The idea of voice-first commerce is nothing new but it’s about to evolve in meaningful ways.
We’ve long engaged in voice-first commercial transactions. Drive-through restaurants were build around voice-first commerce. While there is some debate on who was first, In-N-Out Burger’s first restaurant, which opened in Baldwin Park, California in 1948, helped define the modern drive-through experience. That first drive-through only restaurant had the now-familiar intercom ordering system and lacked both parking and an inside seating area. The model exploded and changed social norms in the process. Several years ago NPD estimated there were some 12 billion annual visits to U.S. drive-through windows and that figure has likely only gone up in the ending years. For fast food burger restaurants, drive-ins represent nearly 60 percent of total customer visits.
The early drive-through experience wasn’t perfect. But it was convenient and as a nation we embraced it wholeheartedly. Over time we added displays and screens to improve the experience. The first displays depicted the options available. Secondary screens were added in more recent years displaying and confirming the order. Visually displaying the order overcomes the problems inherent in confirming the order by reading it back to the consumer.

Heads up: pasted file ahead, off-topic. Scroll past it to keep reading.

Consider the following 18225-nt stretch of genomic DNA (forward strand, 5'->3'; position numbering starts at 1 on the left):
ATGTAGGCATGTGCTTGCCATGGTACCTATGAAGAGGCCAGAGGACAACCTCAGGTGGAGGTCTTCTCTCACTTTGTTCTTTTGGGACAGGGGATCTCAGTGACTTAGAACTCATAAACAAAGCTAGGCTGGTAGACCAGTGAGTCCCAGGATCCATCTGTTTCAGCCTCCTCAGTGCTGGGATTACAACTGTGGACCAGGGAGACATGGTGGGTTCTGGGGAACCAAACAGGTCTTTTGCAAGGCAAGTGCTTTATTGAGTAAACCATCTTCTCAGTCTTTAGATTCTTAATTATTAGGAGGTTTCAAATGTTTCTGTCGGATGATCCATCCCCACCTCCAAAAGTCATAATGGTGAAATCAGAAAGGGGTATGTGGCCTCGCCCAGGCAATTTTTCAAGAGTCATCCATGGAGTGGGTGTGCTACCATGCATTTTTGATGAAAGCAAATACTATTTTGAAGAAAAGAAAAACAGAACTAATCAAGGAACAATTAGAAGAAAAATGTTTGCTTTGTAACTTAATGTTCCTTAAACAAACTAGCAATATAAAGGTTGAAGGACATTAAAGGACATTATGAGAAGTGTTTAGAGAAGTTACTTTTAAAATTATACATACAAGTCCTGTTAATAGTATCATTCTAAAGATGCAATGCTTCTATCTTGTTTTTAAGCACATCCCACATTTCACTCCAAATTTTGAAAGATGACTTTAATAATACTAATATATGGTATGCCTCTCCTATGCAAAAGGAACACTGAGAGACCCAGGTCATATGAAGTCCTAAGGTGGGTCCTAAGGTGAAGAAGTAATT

One could argue mail-order catalogs during the 1980s and 1990s, when voice was the primary method of placing orders, was an important voice commerce channel. Arguable the second true voice commerce channel after drive-throughs, though technically not voice-first. Voice gave way to websites over the last decade. Shopping networks like QVC have been an important voice commerce channel. But for the most part, from fast food drive-throughs to mail-order catalogs for part of their tenure to television shopping networks and infomercials, voice-first commerce has changed little over the last 70 years. With the release of the original Echo in 2014, Amazon ushered in the next iteraction of voice-first commerce.
With the echo, voice-first commerce is making greater inroads into the home. I see the modern-era of voice-first commerce evoluting in much the same way it did over the last few decades. Today’s release of the Echo Show will play an important role in defining this evolution.
Last week I asked Alexa to order a refrigerator water filter for me. I needed a specific part number and Alexa picked it up perfectly. But given the complexity and exactness of the order, the voice confirmation wasn’t quite sufficient for me so I turned to my phone to ensure Amazon had identified the correct item. In my case there was no hand off from the Echo to the phone so I essentially had to search anew to confirm the item was the one I needed and then place the order.
I imagine the Amazon Echo Show will help tremendously in a use-case scenario like the one I had last week. It should help drive up close rates and generally improve the user experience. As in my fast food example above, adding additions displays facilitated the voice-first commerce experience. There will be other use-case scenarios that emerge of course. But I’m most interested to see the impact on voice-first commerce.